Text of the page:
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The U.S. epicenter of the coronavirus pandemic has shifted to the South and West, where cases have ballooned to record highs. At least 14 states are now pausing their reopening plans or moving back toward lockdown, and the national death toll from the disease has topped 127,000. Still, the majority of states are continuing to lift their restrictions on movement and activities. Amna Nawaz reports.
The U.S. death toll from the COVID-19 pandemic has now topped 127,000 people.
The epicenter has shifted to the West and South, where cases have ballooned to record highs.
Amna Nawaz has our report.
California's COVID response was once called a miracle, for quickly stemming virus spread. But the state today took steps to move back into lockdown after new cases spiked almost 80 percent in the last two weeks.
Gov. Gavin Newsom:
The bottom line is, the spread of this virus continues at a rate that is particularly concerning. Fourth of July weekend has raised a lot of concern from our health officials. We want to again remind each and every one of you that, if we want to be independent from COVID-19, we have to be much more vigilant.
California is not alone. A majority of states in the country are now reporting surges in infections. Yesterday, the U.S. recorded more than 47,000 new cases, the nation's highest single-day spike in the pandemic so far.
To slow virus spread, at least 14 states are now moving to pause or reverse plans to reopen their economies. But the majority of states are still moving ahead on lifting restrictions, despite the rise in infections.
Currently, only 17 states and the District of Columbia have issued mask mandates.
And Texas is not one of them. In fact, Lieutenant Governor Dan Patrick said in a FOX News interview last night that he doesn't need any advice from Dr. Anthony Fauci, the nation's top infectious disease expert.
Lt. Gov. Dan Patrick:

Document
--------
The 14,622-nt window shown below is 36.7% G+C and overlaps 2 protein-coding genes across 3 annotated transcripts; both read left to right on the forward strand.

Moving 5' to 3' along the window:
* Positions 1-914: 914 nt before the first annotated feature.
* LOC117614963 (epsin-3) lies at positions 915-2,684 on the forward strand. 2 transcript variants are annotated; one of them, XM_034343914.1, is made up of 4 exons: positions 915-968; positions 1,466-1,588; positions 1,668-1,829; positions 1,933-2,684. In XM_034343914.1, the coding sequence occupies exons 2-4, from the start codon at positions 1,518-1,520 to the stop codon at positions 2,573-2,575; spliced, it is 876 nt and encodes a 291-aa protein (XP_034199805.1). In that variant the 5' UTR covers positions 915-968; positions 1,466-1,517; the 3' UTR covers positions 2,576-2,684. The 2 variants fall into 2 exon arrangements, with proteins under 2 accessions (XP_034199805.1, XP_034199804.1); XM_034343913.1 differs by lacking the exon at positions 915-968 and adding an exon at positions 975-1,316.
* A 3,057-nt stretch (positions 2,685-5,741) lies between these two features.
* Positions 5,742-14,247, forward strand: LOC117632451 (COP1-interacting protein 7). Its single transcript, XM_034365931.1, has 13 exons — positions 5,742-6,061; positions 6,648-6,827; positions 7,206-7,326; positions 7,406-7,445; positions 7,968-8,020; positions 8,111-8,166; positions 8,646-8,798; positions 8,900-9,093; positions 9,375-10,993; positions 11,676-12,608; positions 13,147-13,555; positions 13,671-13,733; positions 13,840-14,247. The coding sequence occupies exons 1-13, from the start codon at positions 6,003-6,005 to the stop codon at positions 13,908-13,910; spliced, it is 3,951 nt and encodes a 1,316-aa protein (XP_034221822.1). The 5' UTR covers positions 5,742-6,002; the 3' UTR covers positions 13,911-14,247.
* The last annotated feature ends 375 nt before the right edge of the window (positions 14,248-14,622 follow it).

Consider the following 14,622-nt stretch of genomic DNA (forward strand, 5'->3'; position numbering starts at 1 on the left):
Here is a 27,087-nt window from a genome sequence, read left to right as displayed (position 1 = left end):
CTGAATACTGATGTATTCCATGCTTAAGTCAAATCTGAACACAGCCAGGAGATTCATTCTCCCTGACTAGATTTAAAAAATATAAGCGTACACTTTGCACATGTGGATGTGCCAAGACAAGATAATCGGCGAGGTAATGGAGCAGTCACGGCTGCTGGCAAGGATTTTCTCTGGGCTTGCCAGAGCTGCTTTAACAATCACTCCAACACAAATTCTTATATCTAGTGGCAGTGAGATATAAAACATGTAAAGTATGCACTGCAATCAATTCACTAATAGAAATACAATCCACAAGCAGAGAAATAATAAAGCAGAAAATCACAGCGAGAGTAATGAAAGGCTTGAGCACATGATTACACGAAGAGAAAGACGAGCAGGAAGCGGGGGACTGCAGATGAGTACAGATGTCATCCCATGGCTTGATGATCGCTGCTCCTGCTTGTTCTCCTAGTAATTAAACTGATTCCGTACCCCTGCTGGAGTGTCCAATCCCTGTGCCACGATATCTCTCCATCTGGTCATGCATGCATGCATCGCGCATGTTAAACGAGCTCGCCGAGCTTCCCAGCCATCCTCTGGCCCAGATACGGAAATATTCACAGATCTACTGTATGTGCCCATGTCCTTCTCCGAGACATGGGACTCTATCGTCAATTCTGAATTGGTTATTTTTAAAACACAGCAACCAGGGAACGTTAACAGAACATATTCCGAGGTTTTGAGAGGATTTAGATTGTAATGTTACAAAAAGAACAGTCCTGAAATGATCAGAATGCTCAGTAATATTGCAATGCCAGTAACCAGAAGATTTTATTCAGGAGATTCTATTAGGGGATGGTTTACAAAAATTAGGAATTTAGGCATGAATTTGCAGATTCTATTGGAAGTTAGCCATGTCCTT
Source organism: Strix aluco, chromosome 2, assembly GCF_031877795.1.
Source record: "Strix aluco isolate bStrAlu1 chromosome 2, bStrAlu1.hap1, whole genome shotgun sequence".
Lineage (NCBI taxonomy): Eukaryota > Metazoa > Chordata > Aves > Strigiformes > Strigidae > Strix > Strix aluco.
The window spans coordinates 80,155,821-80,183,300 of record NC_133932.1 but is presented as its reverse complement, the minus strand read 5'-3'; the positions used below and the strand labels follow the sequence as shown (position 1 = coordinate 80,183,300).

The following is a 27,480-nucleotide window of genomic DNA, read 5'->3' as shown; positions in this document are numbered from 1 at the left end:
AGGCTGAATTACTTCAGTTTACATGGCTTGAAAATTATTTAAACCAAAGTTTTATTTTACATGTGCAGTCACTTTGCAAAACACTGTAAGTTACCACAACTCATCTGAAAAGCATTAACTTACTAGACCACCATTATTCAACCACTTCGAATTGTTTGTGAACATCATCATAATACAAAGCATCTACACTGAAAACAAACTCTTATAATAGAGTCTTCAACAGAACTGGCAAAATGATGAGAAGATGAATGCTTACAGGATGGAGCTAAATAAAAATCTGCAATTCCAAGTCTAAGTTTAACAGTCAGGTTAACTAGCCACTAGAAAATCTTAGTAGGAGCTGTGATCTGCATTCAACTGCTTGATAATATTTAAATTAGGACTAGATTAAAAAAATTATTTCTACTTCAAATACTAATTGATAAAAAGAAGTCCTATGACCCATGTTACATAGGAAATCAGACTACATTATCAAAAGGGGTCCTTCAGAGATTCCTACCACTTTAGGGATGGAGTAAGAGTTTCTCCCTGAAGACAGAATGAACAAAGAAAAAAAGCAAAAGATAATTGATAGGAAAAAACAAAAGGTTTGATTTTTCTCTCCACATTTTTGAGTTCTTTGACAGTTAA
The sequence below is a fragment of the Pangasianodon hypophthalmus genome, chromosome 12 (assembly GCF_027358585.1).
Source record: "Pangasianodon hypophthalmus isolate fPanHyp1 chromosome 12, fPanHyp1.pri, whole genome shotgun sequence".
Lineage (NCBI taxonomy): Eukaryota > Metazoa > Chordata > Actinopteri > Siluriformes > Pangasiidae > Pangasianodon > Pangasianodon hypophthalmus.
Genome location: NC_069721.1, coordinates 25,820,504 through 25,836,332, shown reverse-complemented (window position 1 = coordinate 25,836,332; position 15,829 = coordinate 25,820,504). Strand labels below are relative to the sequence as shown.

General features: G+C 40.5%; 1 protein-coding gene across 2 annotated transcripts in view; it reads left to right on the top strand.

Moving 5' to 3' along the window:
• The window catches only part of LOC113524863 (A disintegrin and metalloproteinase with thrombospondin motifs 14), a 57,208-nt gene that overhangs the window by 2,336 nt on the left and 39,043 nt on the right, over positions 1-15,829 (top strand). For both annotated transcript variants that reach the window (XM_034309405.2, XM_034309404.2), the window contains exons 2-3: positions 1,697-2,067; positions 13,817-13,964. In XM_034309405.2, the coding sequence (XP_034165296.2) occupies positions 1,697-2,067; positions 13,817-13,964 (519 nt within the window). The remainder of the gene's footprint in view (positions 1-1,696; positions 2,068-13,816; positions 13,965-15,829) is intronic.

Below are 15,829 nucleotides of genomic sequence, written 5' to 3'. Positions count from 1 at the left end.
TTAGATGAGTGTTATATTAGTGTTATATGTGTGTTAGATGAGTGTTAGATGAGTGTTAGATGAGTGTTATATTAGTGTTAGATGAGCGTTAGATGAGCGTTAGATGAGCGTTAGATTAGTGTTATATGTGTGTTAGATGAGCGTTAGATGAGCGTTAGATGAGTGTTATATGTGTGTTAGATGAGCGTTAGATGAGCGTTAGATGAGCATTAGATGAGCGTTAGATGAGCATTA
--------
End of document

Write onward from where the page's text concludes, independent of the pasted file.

Fauci said today that he's concerned about states like Texas that skipped over certain things. He doesn't know what he's talking about.
Texas had one of the shortest stay-at-home orders in the nation and is now reversing reopening steps after a record number of new infections.
Hospitals here, already stretched, are bracing for the weeks ahead.
The hospitals right now are operating with nearly 100 percent of intensive care unit beds occupied at several hospitals.
If the community doesn't start behaving differently, there's going to be a limit to what the hospitals will handle. It's not today. That's three weeks from now.
In Phoenix today, Vice President Mike Pence met with Governor Doug Ducey, as Arizona struggles to contain its spike in cases and puts a pause on reopening.
Vice President Mike Pence:
I know we will get through this. I'm absolutely confident that, with your leadership, with the full support of the federal government behind you, the cooperation of the people of Arizona, that we will slow the spread and we will flatten the curve.
Meanwhile, in Washington, the Senate last night and the House today approved a five-week extension on the Paycheck Protection Program for small businesses struggling to stay open, with the stops and starts of state plans.
Business owners like John Nguyen are left struggling to keep up with shifting plans, like Texas' recent reversal.
That definitely added a lot of complexity and stress to small business owners like me. We were hoping it would turn around by May. But now that everything is going in the wrong direction, it doesn't look like we're going to be over this any time soon.
Plans on hold across the country, as states scramble to stifle another swell of COVID-19 infections.
For the "PBS NewsHour," I'm Amna Nawaz.
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Amna Nawaz joined PBS NewsHour in April 2018 and serves as the program's chief correspondent and primary substitute anchor.
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